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From 18 April 2004 Issue

L.A. Stories:
A cat becomes a cow as the US sets its pets alight - but not its cigarettes
by Andrew Gumbel
28 March 2004
http://news.independent.co.uk/world/americas/story.jsp?story=505766 

Animal rendering is an unpleasant business. I know this not only because of what I've read - rendering being a euphemism for melting down dead animal parts to bonemeal and fat, which are then resold for use in animal feed, rubber and cosmetic products.

I know it also because one of my neighbours is Jerry Greenwalt, a decent enough guy who was effectively hounded out of his job at the head of the Los Angeles County Department of Animal Care and Control because animal rights activists were incensed at his sending thousands of euthanised strays each year to a rendering company. They plastered his house in fake animal blood and said he was no better than a Nazi sending Jews to Auschwitz.

But Greenwalt's part of the story barely scratches the surface of the overall gruesomeness. It turns out that the company, West Coast Rendering, was until last year sending hundreds of tons of rendered dead pet to Asia, where the remains were used to feed farm salmon and shrimp. Quite a bit of this then recrossed the Pacific for human consumption - not a pleasant thought. But it gets worse.

As of December, the rendered dog and cat trade ceased overnight. Why? Because, according to the US Department of Agriculture, dogs and cats are officially defined for export purposes as "beef byproducts." And December was the month when a single case of mad cow disease was discovered in Washington State, closing down America's beef export markets. You may not have thought of your friendly neighbourhood furball as a miniature cow, but that's how the US government views it. Creepy - and the upshot is even creepier.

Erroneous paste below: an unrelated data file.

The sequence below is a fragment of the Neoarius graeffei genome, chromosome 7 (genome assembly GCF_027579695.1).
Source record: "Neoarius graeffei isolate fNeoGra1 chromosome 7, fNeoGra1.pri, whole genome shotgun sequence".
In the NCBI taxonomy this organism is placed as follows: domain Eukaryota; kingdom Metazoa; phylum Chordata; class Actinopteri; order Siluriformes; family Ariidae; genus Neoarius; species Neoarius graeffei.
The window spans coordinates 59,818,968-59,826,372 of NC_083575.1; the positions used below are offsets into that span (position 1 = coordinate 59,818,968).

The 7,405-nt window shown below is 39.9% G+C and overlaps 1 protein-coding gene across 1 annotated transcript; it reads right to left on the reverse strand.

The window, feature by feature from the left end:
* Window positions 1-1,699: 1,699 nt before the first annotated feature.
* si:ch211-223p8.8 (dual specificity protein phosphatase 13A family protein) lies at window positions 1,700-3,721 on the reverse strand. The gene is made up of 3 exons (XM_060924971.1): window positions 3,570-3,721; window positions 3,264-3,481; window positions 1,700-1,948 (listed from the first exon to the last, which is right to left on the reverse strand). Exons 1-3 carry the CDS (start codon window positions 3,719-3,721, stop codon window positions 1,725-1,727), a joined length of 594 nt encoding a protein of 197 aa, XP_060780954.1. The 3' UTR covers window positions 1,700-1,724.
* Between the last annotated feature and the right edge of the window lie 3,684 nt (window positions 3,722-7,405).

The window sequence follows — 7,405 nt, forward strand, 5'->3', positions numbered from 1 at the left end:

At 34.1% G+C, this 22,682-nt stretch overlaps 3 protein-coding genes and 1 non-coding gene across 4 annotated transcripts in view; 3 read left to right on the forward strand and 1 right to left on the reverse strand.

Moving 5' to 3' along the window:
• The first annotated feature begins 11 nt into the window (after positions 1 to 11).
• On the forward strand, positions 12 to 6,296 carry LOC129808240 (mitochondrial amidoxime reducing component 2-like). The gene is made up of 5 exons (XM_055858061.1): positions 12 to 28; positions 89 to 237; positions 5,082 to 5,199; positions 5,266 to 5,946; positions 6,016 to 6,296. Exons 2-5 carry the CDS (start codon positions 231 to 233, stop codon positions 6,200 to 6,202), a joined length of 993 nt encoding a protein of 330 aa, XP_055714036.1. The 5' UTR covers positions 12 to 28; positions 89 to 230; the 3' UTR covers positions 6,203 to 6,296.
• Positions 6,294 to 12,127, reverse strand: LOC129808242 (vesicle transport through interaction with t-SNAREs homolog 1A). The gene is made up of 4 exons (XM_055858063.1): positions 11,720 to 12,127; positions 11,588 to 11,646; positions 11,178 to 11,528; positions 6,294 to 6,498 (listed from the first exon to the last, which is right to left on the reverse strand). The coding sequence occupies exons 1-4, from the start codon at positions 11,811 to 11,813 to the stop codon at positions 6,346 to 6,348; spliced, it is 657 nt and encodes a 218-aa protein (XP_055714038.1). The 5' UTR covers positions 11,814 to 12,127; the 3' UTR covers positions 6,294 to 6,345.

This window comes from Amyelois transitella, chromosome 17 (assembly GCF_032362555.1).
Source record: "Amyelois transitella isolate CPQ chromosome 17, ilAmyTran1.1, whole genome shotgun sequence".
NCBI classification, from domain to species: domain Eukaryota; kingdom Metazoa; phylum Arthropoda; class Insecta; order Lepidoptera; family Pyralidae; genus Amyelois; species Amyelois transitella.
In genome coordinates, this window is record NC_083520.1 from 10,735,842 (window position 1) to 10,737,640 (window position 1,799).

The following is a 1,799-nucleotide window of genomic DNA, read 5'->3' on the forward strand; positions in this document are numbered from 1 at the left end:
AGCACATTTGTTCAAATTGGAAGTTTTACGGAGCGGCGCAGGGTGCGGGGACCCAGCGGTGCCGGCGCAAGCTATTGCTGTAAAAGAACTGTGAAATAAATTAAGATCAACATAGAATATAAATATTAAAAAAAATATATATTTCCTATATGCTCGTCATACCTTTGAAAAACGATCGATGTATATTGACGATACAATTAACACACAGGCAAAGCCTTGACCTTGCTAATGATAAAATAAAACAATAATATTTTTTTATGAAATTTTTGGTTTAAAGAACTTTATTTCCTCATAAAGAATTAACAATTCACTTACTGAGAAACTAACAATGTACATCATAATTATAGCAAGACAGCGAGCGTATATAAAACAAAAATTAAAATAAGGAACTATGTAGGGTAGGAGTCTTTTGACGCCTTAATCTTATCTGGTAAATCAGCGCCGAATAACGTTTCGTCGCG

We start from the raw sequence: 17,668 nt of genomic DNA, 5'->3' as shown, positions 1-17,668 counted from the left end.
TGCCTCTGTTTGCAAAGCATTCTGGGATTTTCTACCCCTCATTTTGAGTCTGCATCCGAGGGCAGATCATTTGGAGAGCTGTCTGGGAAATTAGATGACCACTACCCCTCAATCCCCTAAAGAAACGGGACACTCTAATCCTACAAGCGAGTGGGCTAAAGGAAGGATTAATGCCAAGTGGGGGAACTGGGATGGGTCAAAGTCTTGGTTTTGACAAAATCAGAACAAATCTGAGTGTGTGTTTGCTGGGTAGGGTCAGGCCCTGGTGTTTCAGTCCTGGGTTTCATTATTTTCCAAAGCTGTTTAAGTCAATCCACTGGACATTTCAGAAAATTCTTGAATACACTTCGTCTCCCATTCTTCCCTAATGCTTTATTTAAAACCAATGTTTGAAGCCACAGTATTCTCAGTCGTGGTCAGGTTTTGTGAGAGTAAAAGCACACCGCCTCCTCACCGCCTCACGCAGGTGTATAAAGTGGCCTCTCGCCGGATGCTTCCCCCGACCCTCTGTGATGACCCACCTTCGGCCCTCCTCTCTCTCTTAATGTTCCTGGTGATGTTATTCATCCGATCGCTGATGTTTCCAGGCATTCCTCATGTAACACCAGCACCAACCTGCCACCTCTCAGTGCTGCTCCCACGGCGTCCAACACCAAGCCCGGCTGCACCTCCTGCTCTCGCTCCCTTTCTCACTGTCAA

Unable to sell its dead pet parts, West Coast Rendering is simply stockpiling them in its warehouse in Vernon, an industrial park in south LA. Since Los Angeles is the stray pet capital of the US, the numbers are daunting, with 600 tons of dog and cat piled up so far. The company has room for 1,200 tons in all, after which, if the export ban is not lifted, it will have to find a way to dispose of the animals - assuming it can stay in business.

LA's landfills don't accept dead pets, which leaves only the option of burning them - a smelly, smog-inducing, not to say disstinctly queasy process. Another round of Auschwitz epithet-hurling, one senses, cannot be far off.

Code Pink, the ad hoc group of feminist campaigners at the forefront of the anti-Iraq war movement, launched their own election-year campaign last week with a vow to "pink-slip" George Bush in November (America's equivalent to finding a P45 in your pay packet). In a Polish restaurant near the beach in Santa Monica, Code Pink founder and leader Jodi Evans rolled out a whole roster of civil disobedience activities over the next few months, including a plan to gatecrash a Halliburton shareholders' meeting to highlight war profiteering in Iraq and a picket of 24 Hummer dealerships - purveyors of the least fuel-efficient vehicle on the roads - to mark Earth Day next month. As Ms Evans put it: "Men are dying in their Hummers in Iraq so you can drive around in yours."

The launch party featured a line-up of tasteful female singer-songwriters, among them Michelle Shocked, the Texas rocker turned religious revivalist who has previously appeared at Code Pink events in a Stars and Stripes burqa. The crowd lapped her up.

Meanwhile, Santa Monica is doling out more bad news for smokers, banning cigarettes from its much-frequented wide sandy beach and from all but a couple of designated areas on its pier. It's already impossible to light up in restaurants or bars in Santa Monica - or, for that matter, anywhere else in California - and smokers are becoming a rare species. They can still smoke at home, or in their cars. For how long, nobody knows.

Go on to Rescued Cat
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